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The Atlas of Disappearing Places: Our Coasts and Oceans in the Climate Crisis
Author: CHRISTINA CONKLIN AND MARINA PSAROS
Publisher: maps and illustrations by Christina Conklin
Edition: 1st ed.
Pages count: 242
Description: A beautiful and engaging guide to global warming’s impacts around the world
“The direction in which our planet is headed isn't a good one, and most of us don’t know how to change it. The bad news is that we will experience great loss. The good news is that we already have what we need to build a better future.” —from the introduction
Our planet is in peril. Seas are rising, oceans are acidifying, ice is melting, coasts are flooding, species are dying, and communities are faltering. Despite these dire circumstances, most of us don’t have a clear sense of how the interconnected crises in our ocean are affecting the climate system, food webs, coastal cities, and biodiversity, and which solutions can help us co-create a better future.
Through a rich combination of place-based storytelling, clear explanations of climate science and policy, and beautifully rendered maps that use a unique ink-on-dried-seaweed technique, The Atlas of Disappearing Places depicts twenty locations across the globe, from Shanghai and Antarctica to Houston and the Cook Islands. The authors describe four climate change impacts—changing chemistry, warming waters, strengthening storms, and rising seas—using the metaphor of the ocean as a body to draw parallels between natural systems and human systems.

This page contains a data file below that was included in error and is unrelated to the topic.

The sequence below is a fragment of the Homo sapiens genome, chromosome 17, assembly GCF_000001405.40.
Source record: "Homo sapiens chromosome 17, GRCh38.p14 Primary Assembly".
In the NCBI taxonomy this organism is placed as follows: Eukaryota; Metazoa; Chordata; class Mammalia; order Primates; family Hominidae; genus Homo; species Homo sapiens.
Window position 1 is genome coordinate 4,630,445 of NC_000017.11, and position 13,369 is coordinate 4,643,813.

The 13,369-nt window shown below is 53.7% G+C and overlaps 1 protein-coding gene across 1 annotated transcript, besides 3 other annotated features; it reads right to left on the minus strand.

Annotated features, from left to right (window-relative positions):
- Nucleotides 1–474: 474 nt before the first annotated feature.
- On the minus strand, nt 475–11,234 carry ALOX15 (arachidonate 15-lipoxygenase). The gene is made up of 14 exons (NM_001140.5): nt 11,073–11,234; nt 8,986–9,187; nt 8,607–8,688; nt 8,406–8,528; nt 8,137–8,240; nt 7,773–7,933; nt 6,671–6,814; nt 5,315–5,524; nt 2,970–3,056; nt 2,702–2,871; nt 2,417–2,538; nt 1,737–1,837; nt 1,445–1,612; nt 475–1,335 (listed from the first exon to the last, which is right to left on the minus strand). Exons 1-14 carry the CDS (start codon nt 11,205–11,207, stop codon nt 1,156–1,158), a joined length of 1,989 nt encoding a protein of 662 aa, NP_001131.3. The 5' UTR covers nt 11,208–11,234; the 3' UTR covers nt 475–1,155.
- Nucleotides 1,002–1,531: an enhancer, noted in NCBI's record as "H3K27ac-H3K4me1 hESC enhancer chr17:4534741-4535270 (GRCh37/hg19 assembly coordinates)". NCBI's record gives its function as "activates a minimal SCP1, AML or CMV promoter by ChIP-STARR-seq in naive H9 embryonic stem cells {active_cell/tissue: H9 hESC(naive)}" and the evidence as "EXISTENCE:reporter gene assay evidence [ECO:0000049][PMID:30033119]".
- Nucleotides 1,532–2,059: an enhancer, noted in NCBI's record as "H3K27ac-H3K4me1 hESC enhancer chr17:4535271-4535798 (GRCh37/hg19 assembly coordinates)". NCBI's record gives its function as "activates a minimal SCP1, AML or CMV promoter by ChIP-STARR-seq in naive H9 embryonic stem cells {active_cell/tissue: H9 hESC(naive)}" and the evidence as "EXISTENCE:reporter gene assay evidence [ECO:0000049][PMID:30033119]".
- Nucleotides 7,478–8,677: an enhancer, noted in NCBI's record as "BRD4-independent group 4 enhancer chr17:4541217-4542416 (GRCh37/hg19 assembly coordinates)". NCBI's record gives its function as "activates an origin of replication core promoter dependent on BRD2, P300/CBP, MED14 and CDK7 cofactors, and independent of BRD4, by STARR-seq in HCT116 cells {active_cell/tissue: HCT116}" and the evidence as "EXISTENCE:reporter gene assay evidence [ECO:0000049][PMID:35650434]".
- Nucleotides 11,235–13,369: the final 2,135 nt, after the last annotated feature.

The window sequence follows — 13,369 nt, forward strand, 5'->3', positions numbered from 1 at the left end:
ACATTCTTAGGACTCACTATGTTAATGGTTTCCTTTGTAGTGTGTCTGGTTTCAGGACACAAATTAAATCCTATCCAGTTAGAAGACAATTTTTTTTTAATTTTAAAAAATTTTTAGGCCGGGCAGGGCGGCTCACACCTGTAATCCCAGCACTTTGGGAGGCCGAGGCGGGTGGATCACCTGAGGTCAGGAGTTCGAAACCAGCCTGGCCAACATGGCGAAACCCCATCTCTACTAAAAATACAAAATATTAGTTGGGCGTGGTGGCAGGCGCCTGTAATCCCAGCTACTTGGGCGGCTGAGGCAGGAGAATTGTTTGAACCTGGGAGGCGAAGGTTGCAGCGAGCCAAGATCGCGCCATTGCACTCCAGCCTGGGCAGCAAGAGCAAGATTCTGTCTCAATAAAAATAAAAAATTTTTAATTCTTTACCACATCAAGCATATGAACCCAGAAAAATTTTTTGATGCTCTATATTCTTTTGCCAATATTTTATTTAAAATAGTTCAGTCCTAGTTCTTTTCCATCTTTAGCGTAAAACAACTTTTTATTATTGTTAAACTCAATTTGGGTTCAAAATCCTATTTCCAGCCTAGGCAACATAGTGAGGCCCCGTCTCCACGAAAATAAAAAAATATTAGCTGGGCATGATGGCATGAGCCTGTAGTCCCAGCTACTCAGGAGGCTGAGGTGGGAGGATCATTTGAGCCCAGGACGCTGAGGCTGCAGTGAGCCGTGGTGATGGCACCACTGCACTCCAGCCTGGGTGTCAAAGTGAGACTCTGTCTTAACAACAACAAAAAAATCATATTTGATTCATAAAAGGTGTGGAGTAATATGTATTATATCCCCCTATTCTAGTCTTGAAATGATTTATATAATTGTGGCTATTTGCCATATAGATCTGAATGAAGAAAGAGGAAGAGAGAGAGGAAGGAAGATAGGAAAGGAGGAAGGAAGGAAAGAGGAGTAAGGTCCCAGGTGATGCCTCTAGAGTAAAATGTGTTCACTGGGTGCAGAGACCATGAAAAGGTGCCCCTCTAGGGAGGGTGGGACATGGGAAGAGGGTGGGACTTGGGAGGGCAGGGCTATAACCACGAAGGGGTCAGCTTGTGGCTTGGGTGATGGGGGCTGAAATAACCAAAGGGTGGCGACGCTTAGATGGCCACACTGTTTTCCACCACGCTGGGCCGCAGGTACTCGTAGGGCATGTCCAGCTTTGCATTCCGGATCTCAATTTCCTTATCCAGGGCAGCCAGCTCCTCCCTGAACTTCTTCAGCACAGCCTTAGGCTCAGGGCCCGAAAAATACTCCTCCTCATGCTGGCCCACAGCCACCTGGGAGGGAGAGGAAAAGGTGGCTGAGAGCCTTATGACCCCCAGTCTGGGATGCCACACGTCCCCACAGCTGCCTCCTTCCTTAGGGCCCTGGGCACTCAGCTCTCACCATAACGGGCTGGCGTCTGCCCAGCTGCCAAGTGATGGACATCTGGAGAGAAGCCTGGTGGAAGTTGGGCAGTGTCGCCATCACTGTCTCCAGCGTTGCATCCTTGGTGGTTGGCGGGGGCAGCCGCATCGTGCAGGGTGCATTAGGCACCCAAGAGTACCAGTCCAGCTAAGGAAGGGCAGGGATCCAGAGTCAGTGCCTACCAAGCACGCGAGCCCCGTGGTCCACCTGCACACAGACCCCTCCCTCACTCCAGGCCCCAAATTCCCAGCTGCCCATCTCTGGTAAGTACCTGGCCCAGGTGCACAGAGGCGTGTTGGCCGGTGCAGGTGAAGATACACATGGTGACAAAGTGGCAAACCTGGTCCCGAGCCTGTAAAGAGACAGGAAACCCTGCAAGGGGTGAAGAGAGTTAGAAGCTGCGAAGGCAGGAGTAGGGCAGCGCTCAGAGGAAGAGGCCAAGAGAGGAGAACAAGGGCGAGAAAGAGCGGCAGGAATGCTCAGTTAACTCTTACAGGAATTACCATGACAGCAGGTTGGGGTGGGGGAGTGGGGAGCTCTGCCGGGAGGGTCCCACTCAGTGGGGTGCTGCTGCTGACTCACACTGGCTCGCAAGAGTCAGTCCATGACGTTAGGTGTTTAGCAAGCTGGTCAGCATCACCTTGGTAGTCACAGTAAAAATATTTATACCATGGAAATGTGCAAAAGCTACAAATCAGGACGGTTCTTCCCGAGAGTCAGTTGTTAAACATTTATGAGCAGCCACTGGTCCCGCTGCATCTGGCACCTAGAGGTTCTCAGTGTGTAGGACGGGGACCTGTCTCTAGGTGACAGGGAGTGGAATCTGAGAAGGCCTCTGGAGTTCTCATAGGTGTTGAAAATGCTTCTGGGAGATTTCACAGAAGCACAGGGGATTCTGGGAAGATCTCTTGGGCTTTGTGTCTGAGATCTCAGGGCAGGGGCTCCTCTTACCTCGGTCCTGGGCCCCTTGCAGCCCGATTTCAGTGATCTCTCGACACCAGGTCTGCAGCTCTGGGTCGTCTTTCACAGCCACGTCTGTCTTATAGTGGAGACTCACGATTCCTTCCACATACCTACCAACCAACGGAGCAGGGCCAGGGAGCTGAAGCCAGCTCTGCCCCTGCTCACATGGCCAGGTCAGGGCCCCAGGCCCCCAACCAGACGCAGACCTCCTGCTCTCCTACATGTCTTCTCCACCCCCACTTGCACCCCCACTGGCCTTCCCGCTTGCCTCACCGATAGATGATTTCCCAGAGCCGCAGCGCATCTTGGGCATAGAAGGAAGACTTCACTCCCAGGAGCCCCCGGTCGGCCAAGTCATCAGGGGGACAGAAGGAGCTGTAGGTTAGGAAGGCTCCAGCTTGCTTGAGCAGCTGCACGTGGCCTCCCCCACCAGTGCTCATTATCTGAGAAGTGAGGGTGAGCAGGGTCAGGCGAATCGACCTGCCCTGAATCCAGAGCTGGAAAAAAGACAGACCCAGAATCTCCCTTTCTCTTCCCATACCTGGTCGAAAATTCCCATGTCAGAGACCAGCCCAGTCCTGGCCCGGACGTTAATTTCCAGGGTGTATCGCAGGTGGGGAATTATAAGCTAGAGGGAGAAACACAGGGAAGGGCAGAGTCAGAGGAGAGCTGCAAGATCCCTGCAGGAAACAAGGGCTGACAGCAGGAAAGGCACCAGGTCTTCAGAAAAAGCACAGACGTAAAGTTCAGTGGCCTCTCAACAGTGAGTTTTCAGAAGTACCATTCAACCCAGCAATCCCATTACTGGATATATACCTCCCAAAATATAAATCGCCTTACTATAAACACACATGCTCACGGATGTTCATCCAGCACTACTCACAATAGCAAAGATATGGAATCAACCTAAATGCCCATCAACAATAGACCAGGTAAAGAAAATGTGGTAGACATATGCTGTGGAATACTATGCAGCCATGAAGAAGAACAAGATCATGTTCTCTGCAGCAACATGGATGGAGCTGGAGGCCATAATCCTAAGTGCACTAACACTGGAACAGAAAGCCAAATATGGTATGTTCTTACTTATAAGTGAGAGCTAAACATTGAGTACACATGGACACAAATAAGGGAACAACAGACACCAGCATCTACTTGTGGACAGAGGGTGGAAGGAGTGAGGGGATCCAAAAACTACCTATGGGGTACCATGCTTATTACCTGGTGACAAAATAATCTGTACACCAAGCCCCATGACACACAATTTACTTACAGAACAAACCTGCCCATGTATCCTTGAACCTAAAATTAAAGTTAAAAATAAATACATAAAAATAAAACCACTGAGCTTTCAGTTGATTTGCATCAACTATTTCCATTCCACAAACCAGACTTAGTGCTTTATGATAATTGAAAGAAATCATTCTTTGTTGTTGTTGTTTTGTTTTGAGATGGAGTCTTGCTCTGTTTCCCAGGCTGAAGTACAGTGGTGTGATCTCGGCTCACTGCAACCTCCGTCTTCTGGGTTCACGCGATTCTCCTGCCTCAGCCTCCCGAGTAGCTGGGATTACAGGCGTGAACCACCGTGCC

Each chapter paints a portrait of an existential threat in a particular place, detailing what will be lost if we do not take bold action now. Weaving together contemporary stories and speculative “future histories” for each place, this work considers both the serious consequences if we continue to pursue business as usual, and what we can do—from government policies to grassroots activism—to write a different, more hopeful story.
A beautiful work of art and an indispensable resource to learn more about the devastating consequences of the climate crisis—as well as possibilities for individual and collective action—The Atlas of Disappearing Places will engage and inspire readers on the most pressing issue of our time.
1) Houston, Texas, 2) Shanghai, China, 3) Hamburg, Germany, 4) San Juan, Puerto Rico, 5) New York City, New York, 6) Pisco, Peru, 7) Kisite, Kenya, 8) Kure Atoll, Hawaii, 9) Camden, Maine, 10) The Cook Islands, 11) San Francisco, California, 12) Norfolk, Virginia, 13) Bến Tre, Vietnam and 14) Ise, Japan
Gravesend, United Kingdom